"That ties into a lot of this arguing over climate change," he added.

Bastardi has pointed out that the Pacific Decadal Oscillation (PDO), which is a pattern of Pacific climate variability that shifts phases usually about every 20 to 30 years, has shifted into a "cold" or "negative" phase.

Over the past 30 years or so, according to Bastardi, the PDO has been "warm" or "positive."

This change to a cold PDO over the next 20 to 30 years, he says, will cause La Niñas to be stronger and longer than El Niños. Bastardi adds that when El Niños do kick in, if they try to come on strong like they did last year, they will get "beaten back" pretty quickly.

"When you have a cold PDO and lots of La Niñas, when El Niños do come on, you generally tend to have cold, snowy weather patterns across the U.S.," Bastardi said. "That's what we saw in the 1960s and 1970s."

In Summary

Overall, Bastardi is predicting three or four of the next five winters to be colder than normal for much of the U.S., based on trends observed in La Niñas throughout history.

He is concerned that, amid the current recession, more colder-than-normal conditions in the winters ahead will put extra financial strain on families in the form of higher heating bills.

Bastardi is also predicting the long-term climate to turn colder over the next 20 to 30 years with global temperatures, as measured by satellite, returning to levels they were at in the late 1970s.

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Weather and climate are not the same....except to the deniers of Global Warming. These extreme weather patterns are a direct result of the overall temperature of the earth rising. It's all right there for anyone interested in reading what the climate scientists have been saying all along.

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Weather and climate are not the same....

Bastardi is also predicting the long-term climate to turn colder over the next 20 to 30 years with global temperatures, as measured by satellite, returning to levels they were at in the late 1970s.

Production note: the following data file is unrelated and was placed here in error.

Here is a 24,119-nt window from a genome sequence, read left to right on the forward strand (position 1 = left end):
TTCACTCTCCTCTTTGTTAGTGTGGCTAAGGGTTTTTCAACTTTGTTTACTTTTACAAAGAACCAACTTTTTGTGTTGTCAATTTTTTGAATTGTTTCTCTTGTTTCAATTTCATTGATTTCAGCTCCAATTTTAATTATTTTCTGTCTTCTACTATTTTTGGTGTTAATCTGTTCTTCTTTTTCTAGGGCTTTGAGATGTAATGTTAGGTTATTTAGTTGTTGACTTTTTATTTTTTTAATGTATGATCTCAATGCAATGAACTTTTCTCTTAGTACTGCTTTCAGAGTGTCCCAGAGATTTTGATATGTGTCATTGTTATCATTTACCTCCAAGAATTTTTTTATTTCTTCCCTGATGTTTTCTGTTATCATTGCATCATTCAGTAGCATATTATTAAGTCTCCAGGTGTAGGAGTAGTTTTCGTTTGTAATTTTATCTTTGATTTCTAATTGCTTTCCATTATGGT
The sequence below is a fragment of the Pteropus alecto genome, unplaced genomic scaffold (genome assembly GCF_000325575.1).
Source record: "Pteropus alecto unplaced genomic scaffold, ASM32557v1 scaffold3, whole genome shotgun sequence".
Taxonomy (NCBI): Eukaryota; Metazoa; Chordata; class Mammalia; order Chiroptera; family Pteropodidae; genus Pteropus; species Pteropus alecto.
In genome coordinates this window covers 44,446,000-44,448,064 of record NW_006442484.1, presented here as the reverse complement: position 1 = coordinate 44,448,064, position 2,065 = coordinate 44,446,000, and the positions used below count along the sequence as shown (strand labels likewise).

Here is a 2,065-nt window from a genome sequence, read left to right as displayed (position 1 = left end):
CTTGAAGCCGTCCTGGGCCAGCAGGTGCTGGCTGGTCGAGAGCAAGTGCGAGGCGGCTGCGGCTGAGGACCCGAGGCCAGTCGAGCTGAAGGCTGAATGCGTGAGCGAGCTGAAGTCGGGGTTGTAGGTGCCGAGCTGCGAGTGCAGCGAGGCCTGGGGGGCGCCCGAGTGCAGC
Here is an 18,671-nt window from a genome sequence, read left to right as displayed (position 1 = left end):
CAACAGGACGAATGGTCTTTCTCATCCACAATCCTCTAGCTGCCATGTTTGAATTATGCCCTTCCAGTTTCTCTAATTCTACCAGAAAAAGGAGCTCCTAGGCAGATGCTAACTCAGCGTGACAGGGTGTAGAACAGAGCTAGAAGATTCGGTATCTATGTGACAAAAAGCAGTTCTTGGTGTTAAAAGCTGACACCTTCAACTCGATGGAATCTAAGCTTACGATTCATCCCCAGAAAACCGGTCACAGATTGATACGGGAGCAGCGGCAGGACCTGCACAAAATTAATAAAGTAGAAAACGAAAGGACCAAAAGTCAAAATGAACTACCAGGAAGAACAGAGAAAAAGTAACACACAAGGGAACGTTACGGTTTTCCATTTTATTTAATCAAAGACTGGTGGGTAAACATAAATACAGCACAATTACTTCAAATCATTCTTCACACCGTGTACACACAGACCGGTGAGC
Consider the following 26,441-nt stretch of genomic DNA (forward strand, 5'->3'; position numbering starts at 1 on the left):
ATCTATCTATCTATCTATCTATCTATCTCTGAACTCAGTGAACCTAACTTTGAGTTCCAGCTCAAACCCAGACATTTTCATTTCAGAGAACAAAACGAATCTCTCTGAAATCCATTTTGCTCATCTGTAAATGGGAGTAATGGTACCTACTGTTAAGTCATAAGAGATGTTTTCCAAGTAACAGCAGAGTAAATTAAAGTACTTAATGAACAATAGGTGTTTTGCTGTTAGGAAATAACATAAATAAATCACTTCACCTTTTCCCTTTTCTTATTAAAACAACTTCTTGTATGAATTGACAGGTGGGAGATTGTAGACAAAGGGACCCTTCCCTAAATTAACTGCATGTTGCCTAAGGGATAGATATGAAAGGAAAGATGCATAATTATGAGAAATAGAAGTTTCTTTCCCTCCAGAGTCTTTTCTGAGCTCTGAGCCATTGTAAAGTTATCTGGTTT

I guess we will have to see.

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Bastardi is also predicting the long-term climate to turn colder over the next 20 to 30 years with global temperatures, as measured by satellite, returning to levels they were at in the late 1970s.

I guess we will have to see.

Well, Mr. ####### is contradicting all the accurate data on the global temperatures over the last century. He's a known GW skeptic and uses his meterologist plaque to persuade others that it isn't real.

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Bastardi: Shift to Colder Climate Predicted Next 20-30 Years

Bastardi has pointed out that the Pacific Decadal Oscillation (PDO), which is a pattern of Pacific climate variability that shifts phases usually about every 20 to 30 years, has shifted into a "cold" or "negative" phase.

Over the past 30 years or so, according to Bastardi, the PDO has been "warm" or "positive."

This change to a cold PDO over the next 20 to 30 years, he says, will cause La Niñas to be stronger and longer than El Niños. Bastardi adds that when El Niños do kick in, if they try to come on strong like they did last year, they will get "beaten back" pretty quickly.

"When you have a cold PDO and lots of La Niñas, when El Niños do come on, you generally tend to have cold, snowy weather patterns across the U.S.," Bastardi said. "That's what we saw in the 1960s and 1970s."

He's predicting colder, snowy winters. He is not giving any evidence to support that long term global temperature will decrease. And according to NASA records, there hasn't been a long term period of global cooling since we started keeping track. Were talking fractions of a degree increases and decreases over these 30 year periods, but with an overall trend that continues to increase.

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Bill Nye? What a shill for the CPB!

:rofl:

Bill Nye does a pretty good job explaining Climate Change and weather so that even the yahoos who deny GW can understand it. But if you're going down the shill road, be sure to also mention Joe ####### and AccuWeather.

Global Climate Coalition (GCC), an industry front group that opposed mandates to prevent global warming, bolstered its case using "science for hire" provided by AccuWeather, a private weather forecasting firm.